Tips to get started with ATO production
- Select products for ATO
- Break down products into subassemblies
- Purchase necessary equipment
- Train staff on production processes
- Closely monitor demand
Let's take a closer look at each of these tips individually.
Select products for ATO
Not every product lends itself to the ATO production model. That includes units which:
- Take a long time to assemble
- Take up too much space in your stockroom when fully assembled
- Customers are accustomed to take home instantly
If you’re considering ATO for the first time, handpick a selection of small, quick-to-assemble products to begin with. Expand once your team perfects the process, customers respond well to receiving products later than expected, and demand planning gets more accurate.
Break down products into subassemblies
There are various stages of production, and some take much longer than others. Get the best of both worlds by breaking down the production process. Assemble the time-consuming parts in advance, while finishing the quick-to-assemble items once an order has been placed.
Richard O'Connor, marketing manager at Paper Crate, says, “The biggest downside of assembling to order is that you can be a victim of your own success. Keeping up with demand when the orders roll in can add unnecessary stress to the process of fulfilling orders promptly.
“One of the best ways to manage this is by assembling your products in advance,” O’Connor adds. “For example, at Paper Crate, the lined pages of the handmade notebooks are made in bulk and stored ready for use. Then, when an order comes in, it's just a case of printing the cover and attaching it to the printed inner pages.”
Purchase necessary equipment
The faster you can assemble made-to-order products, the quicker each customer receives their order. Equipment can speed up this process.
One example could be barcode scanners that automatically update your inventory management system to provide accurate stock levels when items have been assembled. Or POS technology to notify customers who’ve ordered in-store that their product is ready for collection.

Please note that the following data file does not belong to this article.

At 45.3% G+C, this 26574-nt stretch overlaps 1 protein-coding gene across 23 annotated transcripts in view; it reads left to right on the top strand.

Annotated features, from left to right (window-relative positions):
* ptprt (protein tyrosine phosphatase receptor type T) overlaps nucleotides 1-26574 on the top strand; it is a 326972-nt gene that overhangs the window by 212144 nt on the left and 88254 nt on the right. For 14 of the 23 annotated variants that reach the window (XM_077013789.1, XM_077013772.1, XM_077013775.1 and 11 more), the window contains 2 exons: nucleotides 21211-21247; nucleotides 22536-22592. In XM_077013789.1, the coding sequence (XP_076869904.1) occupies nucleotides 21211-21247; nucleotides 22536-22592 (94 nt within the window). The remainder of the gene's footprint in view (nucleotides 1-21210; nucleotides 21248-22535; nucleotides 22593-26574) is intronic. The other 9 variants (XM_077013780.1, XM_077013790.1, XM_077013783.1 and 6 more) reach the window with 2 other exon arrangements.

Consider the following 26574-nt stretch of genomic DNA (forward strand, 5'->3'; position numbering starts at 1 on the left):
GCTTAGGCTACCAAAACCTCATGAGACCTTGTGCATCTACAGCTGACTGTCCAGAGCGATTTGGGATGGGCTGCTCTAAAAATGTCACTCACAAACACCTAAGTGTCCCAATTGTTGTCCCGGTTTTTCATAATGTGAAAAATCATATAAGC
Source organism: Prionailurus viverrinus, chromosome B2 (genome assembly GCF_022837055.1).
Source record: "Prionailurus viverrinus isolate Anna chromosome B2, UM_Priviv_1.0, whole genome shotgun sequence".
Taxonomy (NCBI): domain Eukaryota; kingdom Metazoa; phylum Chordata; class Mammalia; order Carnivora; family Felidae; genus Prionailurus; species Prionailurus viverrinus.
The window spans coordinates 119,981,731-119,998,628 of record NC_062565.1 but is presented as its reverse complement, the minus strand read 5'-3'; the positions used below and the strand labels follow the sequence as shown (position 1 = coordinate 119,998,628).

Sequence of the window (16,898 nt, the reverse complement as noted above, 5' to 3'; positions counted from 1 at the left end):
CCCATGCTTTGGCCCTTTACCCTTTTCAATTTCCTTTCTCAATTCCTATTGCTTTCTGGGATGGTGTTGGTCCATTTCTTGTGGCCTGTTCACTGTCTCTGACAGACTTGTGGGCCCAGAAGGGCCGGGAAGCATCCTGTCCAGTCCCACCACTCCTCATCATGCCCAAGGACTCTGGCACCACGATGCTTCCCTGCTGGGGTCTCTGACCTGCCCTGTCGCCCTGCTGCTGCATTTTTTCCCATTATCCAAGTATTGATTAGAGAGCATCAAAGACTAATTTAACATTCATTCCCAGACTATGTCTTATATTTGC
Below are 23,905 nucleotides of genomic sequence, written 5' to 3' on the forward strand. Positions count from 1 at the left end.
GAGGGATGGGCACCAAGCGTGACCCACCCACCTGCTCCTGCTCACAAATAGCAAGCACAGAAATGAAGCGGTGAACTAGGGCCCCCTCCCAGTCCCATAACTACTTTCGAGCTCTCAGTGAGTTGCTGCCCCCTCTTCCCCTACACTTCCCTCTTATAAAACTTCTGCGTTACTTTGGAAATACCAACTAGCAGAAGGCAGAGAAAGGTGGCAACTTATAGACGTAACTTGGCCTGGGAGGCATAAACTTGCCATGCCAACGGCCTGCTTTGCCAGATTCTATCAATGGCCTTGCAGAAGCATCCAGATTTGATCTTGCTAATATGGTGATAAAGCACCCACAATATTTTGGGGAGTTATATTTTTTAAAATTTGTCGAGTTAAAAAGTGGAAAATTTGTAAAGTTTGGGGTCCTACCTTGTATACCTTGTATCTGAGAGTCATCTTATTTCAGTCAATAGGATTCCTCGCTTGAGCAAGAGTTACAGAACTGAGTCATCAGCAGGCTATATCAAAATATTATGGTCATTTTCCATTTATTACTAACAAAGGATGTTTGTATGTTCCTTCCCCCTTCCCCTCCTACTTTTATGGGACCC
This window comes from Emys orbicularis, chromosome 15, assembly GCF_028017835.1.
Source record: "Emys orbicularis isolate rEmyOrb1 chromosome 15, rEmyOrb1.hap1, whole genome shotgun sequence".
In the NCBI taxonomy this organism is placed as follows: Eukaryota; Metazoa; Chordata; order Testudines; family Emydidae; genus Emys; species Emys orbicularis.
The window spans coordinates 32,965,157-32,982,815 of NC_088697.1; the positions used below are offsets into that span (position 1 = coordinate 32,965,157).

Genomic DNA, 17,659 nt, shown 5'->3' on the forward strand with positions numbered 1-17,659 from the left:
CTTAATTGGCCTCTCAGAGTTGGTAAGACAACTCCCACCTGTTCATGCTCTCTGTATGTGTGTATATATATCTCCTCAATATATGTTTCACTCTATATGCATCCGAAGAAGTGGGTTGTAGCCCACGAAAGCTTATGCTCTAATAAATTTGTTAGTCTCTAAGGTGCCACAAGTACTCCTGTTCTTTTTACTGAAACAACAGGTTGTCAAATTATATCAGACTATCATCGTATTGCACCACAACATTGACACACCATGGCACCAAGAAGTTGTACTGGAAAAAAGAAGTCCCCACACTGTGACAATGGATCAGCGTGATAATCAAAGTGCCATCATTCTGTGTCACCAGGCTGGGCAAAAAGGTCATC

Equipment is classed as a business expense, meaning you can use section 179 to reduce your store’s tax liability. But if you’re tight on cash and can’t buy expensive production equipment outright, consider leasing it from third-party renters.
Train staff on production processes
If you’re employing a team of retail associates to help run your store, bring them up to speed with production processes. They’ll help you optimize the stockroom and manufacture high-quality products quickly.
Production aside, retail staff need extra training on dealing with customers who are unfamiliar with assemble-to-order products. Role-play the following scenarios to deliver excellent in-store experiences with customers who want their products yesterday:
- Collecting email addresses for products they can’t take home instantly
- Setting customer expectations on order fulfillment times
- Handling “where’s my order?” queries
💡 PRO TIP: Want to control which staff can count, receive, and adjust inventory quantities? Set roles and permissions to set boundaries on what staff can and can’t do when logged in to your POS system, like accessing its inventory management tools.
Closely monitor demand
Regardless of which assembly method you’re using to build products, the last thing you want is to let a customer down—either through stockouts or poorly manufactured products.
Assembling to order might not be the best strategy to use year-round. Use demand forecasting to identify busy seasons (like Black Friday Cyber Monday). Consider blending ATO with made-to-stock production to deliver seamless customer experiences at scale during that time.
💡 PRO TIP: Only Shopify POS unifies your online and retail store data into one back office–customer data, inventory, sales, and more. View easy to understand reports to spot trends faster, capitalize on opportunities, and jumpstart your brand’s growth.
Is an assemble-to-order production strategy right for you?
The assemble-to-order production model lends itself to retailers with limited inventory storage and patient customers. Not only does it allow you extra flexibility to customize products that shoppers pay a premium for, it avoids dead stock that costs retailers thousands of dollars each year.
Start by selecting products that best lend themselves to assemble-to-order manufacturing. Train your employees on how to handle ATO-related questions, and closely monitor demand to prevent stockouts from turning shoppers away.